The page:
Hybrid poplar best practices
The harvest of poplars depends upon the final product goal, and the economic position and philosophy of the landowner. There are a whole range of harvest options ranging from low tech labor intensive methods to the use of sophisticated high tech harvesting machines and chippers. Poplar stands should be harvested when their average annual growth increment begins to decline over time. This time frame depends upon the original planting spacing and growing conditions.
Cut poplar trees low to the stump to maximize harvest volume and to promote stump resprouting (coppice). If the entire tree is not removed from the site, the tops, branches, and other slash should be spread on the site to promote decomposition (unless the site will be replanted immediately afterwards or the slash used for biomass). Poplar logs should not be decked along roads for lengthy periods of time because they are subject to bacterial stain.
- Harvest poplars in the winter months to minimize soil compaction and to maximize resprouting. Poplar trees resprout better if cut during the dormant season from November through April. If resprouting is not desirable, harvest can be done in summer on sites where soils are firm. Use of a tracked harvester minimizes compaction. Harvesting by hand with a chainsaw followed by horse skidding minimizes site damage and is a more sustainable practice. If a whole tree chipper or harvester is used, winter is a better time for harvest because foliage is left on site to recycle essential nutrients and organic matter.
- Minimize or avoid stream crossings and maintain the use of a buffer along the stream when harvesting. Any harvest near a stream should be by hand and with minimum disturbance such as horse skidding or cable skidding.
The choice of a harvest system depends upon the planting area, tree size, and landowner objectives. For small areas, a labor intensive (i.e. human intensive with minimum mechanization) approach is efficient. For medium size blocks, a small tractor (or a horse) can be used to skid tree length logs. But, for large areas a highly mechanized approach may be necessary that may include a feller buncher or tracked harvester, a grapple or cable skidder, and/or a stationary chipper. Prior to harvesting, it is necessary to have a contract with a contractor specifying volume to be removed, property boundaries, and environmental considerations.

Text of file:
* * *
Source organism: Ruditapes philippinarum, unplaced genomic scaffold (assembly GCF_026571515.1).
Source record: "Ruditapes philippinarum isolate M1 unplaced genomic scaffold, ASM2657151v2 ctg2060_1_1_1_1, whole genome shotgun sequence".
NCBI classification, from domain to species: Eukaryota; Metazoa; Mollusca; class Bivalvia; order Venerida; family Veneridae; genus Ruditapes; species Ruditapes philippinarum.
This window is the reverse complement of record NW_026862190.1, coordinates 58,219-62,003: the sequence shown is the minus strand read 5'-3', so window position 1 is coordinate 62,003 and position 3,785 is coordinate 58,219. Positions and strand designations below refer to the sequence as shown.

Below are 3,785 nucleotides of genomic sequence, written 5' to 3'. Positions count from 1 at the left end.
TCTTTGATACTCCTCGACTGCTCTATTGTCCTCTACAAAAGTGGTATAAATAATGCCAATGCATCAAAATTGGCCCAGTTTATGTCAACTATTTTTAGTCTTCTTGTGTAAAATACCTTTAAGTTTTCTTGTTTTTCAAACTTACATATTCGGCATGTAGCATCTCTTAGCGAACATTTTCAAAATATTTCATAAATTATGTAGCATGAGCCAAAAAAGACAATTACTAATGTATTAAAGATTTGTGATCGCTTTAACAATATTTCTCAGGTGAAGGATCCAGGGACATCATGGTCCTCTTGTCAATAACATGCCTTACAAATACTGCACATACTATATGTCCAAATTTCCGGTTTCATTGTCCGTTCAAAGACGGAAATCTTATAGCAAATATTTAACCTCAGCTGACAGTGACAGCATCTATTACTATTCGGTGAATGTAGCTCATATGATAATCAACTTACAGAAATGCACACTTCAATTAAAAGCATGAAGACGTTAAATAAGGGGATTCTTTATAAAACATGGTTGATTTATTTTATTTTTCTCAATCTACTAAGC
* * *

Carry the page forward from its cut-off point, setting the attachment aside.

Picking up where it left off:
Post harvest options
- Kill the stumps of the former planting with a properly labeled herbicide and replant with new improved poplar clonal stock. Stumps could be removed by a bulldozer, but that option is not economical. When stumps are killed and the site replanted, the new rows are offset and planted within the old rows. This approach eliminates the option of mowing as a weed control strategy because of the presence of stumps.
- Maintain the subsequent stand as a coppice stand. Each stump will have multiple stems and the coppice stand will be more productive than the old stand. This approach may be utilized for bioenergy, phytoremediation, or riparian wildlife plantings because multiple stems are not problematic. If single (or double) stems are the goal of the landowner, it will be necessary for the landowner to thin the multiple stems back to one or two stems during the first or second dormant season after harvest. This practice can be achieved by hand or hydraulic pruners mounted on a farm tractor.
- Replant the entire area if sawlogs or veneer is the product objective because of potential defects associated with the cut stumps and problems associated with multiple stems.
- Diomy Zamora, Extension Educator, Forestry, firstname.lastname@example.org
- Gary Wyatt, Extension Educator, Forestry, email@example.com
- Jud Isebrands, Forestry Consultant, firstname.lastname@example.org